In the midst of the chaos being caused by the Coronavirus (COVID-19), I think it is worth taking a step back to think about the role of markets and capitalism.

In particular, two key lessons from this are about shortages and the impact of markets. The shortages we face should make us thankful we are not in a communist or socialist society

The shortages seen on hand sanitizer, toilet paper, and cleaning products have been frustrating for many.

In the U.S., we are used to going to a store and assuming they will have what we need. For a few products, things are different right now.

But for much of the world now and throughout history, shortages are normal for far more than 3-4 products.

In the former Soviet Union, shortages were an everyday occurrence. The shortages were so bad that people would be forced to wait in line when certain products became available, and waiting in lines was considered a standard part of life for most people in the Soviet Union.

The lines were good when products were available, which they often were not. But it isn’t just communist countries where people have not been able to find things in stores. The economy of Venezuela has collapsed under their socialist rule and now people struggle to purchase many of life’s necessities.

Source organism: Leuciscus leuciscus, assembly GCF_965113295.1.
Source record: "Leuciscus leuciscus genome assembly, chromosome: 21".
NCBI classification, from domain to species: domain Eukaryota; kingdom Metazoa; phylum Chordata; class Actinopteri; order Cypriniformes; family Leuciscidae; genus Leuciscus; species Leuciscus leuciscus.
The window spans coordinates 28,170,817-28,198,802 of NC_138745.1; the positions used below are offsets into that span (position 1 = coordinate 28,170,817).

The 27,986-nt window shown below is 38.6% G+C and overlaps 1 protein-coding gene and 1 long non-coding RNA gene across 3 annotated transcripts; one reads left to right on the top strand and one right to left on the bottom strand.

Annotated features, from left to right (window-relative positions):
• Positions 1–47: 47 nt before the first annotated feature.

And in other generally well-functioning economies with large socialist sectors, like the UK or Canada, you might have shortages on health care services given their non-market setup.

Markets are wonderful

This frustration from shortages on a few products is understandable, given our experiences in this country. But it should cause us to pause and appreciate the market system. We can walk into a store and buy things that we couldn’t possibly make on our own – like pencils, hand sanitizer, t-shirts, toothpaste, or toilet paper – and all for reasonable prices.

It is rare in the US when we cannot simply walk in a store and assume they have what they want. We often lose sight of this, but those not in market systems do not.

So amazing are markets that when then Russian President Boris Yeltsin visited a U.S. supermarket, he was absolutely astonished and thought that if people in the USSR saw what U.S. supermarkets were like that “there would be a revolution”.

COVID-19 is impacting the supplies of some products now. This isn’t normal and can be a bit scary.

But this is also a good time to reflect on the wonders of our market system and to be thankful.

Matthew Rousu is Dean and Professor of Economics in the Sigmund Weis School of Business at Susquehanna University.

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